CBD is derived from hemp, which is almost devoid of THC. THC is the chemical in marijuana that gives you a high. By law, hemp must contain no more than 0.3 percent THC to be considered hemp, otherwise, growers are at risk of prosecution under federal law.
Medically reviewed by Carmen Fookes, BPharm. Last updated on Sep 20, 2020.
Be aware that CBD is quite a bitter substance, and a lot of gummies contain large amounts of added sugar to disguise this taste.
Are CBD products legal?
Cannabis is a plant, and there are two main types; Cannabis Indica and Cannabis Sativa. While marijuana can be derived from both types, hemp is only derived from the Cannabis Sativa family.
There is still a lot of confusion over what exactly is CBD, with many people thinking cannabis, hemp, marijuana, CBD and THC (tetrahydrocannabinol) are the same thing. They are not.
Marijuana-derived CBD products are illegal on the federal level; however, may be legal in some states. Check your state laws on CBD products.
The main active ingredient in hemp is CBD, and CBD does not have any psychoactive properties. Instead, CBD has been credited with relieving anxiety, inflammation, insomnia, and pain, although “credited” does not mean proven.
However, the effect of CBD on each addiction type was often very different. With opioid addiction, for example, CBD showed little effect in minimizing withdrawal symptoms in the absence of THC. By contrast, CBD on its own appeared effective in minimizing drug-seeking behaviors in users of cocaine, methamphetamine, and other psychostimulant drugs.
Human studies evaluating the use of CBD in treating chronic pain are lacking. Those that do exist almost invariably include THC, making it difficult to isolate CBD’s distinct effects.
Many of these interactions are mild and require no adjustment to treatment. Others may require a drug substitution or the separation of doses by several hours.
Common symptoms include:
Part of this response could be explained by the way that CBD acts in the brain. In low doses, CBD may act as an agonist to several receptor sites, meaning it acts similarly to surrounding molecules that normally bind to the receptor, enhancing the signalling of those receptor sites. At higher doses, however, too much activity at the receptor site can lead to an opposite effect, negating the beneficial effects of CBD.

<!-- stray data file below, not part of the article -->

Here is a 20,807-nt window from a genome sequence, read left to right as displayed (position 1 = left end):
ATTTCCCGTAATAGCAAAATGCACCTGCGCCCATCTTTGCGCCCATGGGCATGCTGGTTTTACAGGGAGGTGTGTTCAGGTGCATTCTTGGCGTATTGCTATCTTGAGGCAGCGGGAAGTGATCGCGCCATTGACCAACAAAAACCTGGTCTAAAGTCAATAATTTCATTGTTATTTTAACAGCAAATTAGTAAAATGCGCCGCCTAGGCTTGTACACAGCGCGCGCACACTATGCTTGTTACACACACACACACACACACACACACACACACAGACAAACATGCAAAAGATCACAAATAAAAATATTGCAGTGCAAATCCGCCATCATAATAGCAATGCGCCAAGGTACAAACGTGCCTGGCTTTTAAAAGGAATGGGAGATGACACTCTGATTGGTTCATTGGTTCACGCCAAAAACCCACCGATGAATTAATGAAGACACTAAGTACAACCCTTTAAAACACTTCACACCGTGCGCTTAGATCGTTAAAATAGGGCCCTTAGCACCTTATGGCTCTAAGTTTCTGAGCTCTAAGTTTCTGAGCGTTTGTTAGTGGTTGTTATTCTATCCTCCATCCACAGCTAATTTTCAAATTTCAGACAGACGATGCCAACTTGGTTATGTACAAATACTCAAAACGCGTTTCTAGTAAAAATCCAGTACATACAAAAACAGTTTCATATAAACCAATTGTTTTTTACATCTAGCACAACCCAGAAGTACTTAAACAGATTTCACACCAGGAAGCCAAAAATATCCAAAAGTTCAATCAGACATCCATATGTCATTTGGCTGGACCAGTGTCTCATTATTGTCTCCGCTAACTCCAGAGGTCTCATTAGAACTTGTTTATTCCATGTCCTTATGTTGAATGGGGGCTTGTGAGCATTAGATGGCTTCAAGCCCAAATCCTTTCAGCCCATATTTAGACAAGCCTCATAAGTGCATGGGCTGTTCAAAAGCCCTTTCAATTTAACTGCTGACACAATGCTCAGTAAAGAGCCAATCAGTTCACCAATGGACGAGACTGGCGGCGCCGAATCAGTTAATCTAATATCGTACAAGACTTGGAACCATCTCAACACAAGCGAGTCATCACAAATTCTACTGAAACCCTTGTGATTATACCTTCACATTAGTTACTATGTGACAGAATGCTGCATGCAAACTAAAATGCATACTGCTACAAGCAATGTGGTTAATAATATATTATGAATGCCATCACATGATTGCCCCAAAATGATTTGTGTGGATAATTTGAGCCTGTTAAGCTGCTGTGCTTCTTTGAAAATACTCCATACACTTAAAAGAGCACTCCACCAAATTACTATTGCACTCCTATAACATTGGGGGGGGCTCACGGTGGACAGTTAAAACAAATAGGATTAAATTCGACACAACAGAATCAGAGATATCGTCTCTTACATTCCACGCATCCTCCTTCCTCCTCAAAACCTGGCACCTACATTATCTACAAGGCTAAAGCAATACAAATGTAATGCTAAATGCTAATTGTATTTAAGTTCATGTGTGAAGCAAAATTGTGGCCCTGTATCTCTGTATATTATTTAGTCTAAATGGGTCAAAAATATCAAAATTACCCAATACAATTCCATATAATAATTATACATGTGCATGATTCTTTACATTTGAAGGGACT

CBD has been touted for a wide variety of health issues, but the strongest scientific evidence is for its effectiveness in treating some of the cruelest childhood epilepsy syndromes, such as Dravet syndrome and Lennox-Gastaut syndrome (LGS), which typically don’t respond to antiseizure medications. In numerous studies, CBD was able to reduce the number of seizures, and, in some cases, it was able to stop them altogether. Videos of the effects of CBD on these children and their seizures are readily available on the Internet for viewing, and they are quite striking. Recently the FDA approved the first ever cannabis-derived medicine for these conditions, Epidiolex, which contains CBD.
CBD is commonly used to address anxiety, and for patients who suffer through the misery of insomnia, studies suggest that CBD may help with both falling asleep and staying asleep.
Is cannabidiol legal?
Some CBD manufacturers have come under government scrutiny for wild, indefensible claims, such that CBD is a cure-all for cancer, which it is not. We need more research but CBD may be prove to be an option for managing anxiety, insomnia, and chronic pain. Without sufficient high-quality evidence in human studies we can’t pinpoint effective doses, and because CBD is currently is mostly available as an unregulated supplement, it’s difficult to know exactly what you are getting. If you decide to try CBD, talk with your doctor — if for no other reason than to make sure it won’t affect other medications you are taking.
CBD may offer an option for treating different types of chronic pain. A study from the European Journal of Pain showed, using an animal model, CBD applied on the skin could help lower pain and inflammation due to arthritis. Another study demonstrated the mechanism by which CBD inhibits inflammatory and neuropathic pain, two of the most difficult types of chronic pain to treat. More study in humans is needed in this area to substantiate the claims of CBD proponents about pain control.
CBD stands for cannabidiol. It is the second most prevalent of the active ingredients of cannabis (marijuana). While CBD is an essential component of medical marijuana, it is derived directly from the hemp plant, which is a cousin of the marijuana plant. While CBD is a component of marijuana (one of hundreds), by itself it does not cause a "high." According to a report from the World Health Organization, "In humans, CBD exhibits no effects indicative of any abuse or dependence potential…. To date, there is no evidence of public health related problems associated with the use of pure CBD."